The Insolvency Service is clamping down on individuals who are disposing their assets irresponsibly rather than repaying debts, according to accountancy firm Moore Stephens.
Moore Stephens’ research found there had been a 24 percent rise in the number of bankruptcy restriction orders (BROs) issued by the Insolvency Service, between March 2016 and March 2017, to crack down on the ‘dissipation of assets’.
‘Dissipation of assets’ is when an individual is considered to have unreasonably disposed of assets without regard to repaying their creditors, such as banks and credit card companies.
An example might be where the individual has chosen to spend a sum of money received from the sale of an asset, such as a car, on a holiday, rather than paying back the debt they already owe.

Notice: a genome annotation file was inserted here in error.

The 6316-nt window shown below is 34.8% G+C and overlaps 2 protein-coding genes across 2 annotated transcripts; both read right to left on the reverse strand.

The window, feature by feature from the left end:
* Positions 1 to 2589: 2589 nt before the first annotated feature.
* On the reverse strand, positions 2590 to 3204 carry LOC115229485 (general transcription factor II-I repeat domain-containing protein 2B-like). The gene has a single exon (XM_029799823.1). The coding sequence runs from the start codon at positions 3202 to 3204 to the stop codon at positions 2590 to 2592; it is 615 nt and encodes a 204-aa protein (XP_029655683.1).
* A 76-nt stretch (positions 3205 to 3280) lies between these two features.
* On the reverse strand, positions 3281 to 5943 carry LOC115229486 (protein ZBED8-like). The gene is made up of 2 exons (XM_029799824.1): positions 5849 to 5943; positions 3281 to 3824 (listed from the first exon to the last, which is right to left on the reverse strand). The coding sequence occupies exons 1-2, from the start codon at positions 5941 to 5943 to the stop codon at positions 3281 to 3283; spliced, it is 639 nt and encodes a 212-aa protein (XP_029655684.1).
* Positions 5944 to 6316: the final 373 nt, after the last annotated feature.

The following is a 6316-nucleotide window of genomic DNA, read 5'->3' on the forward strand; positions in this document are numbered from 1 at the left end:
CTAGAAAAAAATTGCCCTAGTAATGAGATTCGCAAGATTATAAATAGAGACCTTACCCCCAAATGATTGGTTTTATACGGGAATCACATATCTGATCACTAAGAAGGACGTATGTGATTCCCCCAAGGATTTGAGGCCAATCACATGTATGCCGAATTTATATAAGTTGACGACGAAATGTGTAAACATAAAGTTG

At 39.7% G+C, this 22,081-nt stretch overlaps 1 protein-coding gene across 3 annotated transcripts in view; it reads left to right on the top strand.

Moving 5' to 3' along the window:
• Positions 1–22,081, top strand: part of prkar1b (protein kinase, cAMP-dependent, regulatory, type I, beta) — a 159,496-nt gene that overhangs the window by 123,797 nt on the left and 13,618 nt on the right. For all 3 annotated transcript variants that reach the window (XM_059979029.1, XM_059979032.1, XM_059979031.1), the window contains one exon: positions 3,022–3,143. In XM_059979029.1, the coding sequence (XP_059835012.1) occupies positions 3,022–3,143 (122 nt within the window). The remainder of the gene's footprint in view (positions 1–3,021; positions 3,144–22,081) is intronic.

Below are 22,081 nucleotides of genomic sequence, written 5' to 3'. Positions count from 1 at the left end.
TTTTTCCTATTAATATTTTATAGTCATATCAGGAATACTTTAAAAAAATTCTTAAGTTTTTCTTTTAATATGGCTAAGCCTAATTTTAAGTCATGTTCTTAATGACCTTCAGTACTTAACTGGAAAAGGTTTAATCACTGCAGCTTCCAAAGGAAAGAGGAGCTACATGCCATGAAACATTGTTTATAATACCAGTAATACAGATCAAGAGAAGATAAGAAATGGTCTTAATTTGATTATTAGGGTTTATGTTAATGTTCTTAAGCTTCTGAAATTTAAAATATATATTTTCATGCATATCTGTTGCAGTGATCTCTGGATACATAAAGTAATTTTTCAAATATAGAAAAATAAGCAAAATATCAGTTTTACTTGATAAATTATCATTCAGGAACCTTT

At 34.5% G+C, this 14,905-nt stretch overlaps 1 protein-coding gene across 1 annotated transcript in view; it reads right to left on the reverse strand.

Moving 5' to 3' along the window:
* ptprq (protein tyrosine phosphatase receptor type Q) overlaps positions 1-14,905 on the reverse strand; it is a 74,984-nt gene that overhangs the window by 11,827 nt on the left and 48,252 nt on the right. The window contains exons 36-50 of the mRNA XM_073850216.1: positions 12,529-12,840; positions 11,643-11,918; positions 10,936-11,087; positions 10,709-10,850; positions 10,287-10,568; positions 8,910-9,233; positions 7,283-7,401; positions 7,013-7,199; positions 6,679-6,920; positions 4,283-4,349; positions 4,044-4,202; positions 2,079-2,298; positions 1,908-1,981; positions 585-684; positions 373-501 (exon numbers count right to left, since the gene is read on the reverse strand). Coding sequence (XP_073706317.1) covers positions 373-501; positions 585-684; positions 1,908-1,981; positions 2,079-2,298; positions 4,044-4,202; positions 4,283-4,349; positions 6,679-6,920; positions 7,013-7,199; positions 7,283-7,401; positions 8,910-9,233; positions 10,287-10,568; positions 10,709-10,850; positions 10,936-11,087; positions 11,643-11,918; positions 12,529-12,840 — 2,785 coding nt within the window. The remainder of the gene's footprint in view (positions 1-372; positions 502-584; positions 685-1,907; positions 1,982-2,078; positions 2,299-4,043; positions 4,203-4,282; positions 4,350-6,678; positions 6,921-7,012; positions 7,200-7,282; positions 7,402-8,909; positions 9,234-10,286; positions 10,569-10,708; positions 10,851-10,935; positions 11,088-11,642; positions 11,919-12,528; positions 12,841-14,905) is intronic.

Moore Stephens said BROs, which increased from 78 to 97 in the year to March 2017, can be very damaging to an individual’s ability to borrow and their future business prospects. If issued with a BRO, an individual’s access to credit can be limited and they can be prevented from becoming a director of a company for up to 15 years.
Steve Ramsbottom, partner at Moore Stephens said: “Tolerance is wearing thin for debtors who shirk their duty to repay what they owe.
“Despite experiencing budget cuts in recent years, the Insolvency Service is making headway in its efforts to crack down on bad behaviour which leaves creditors out of pocket.”
He said individuals issued with a BRO must know exactly what the restrictions they face mean; breaking a BRO could result in heavy fines or a custodial sentence.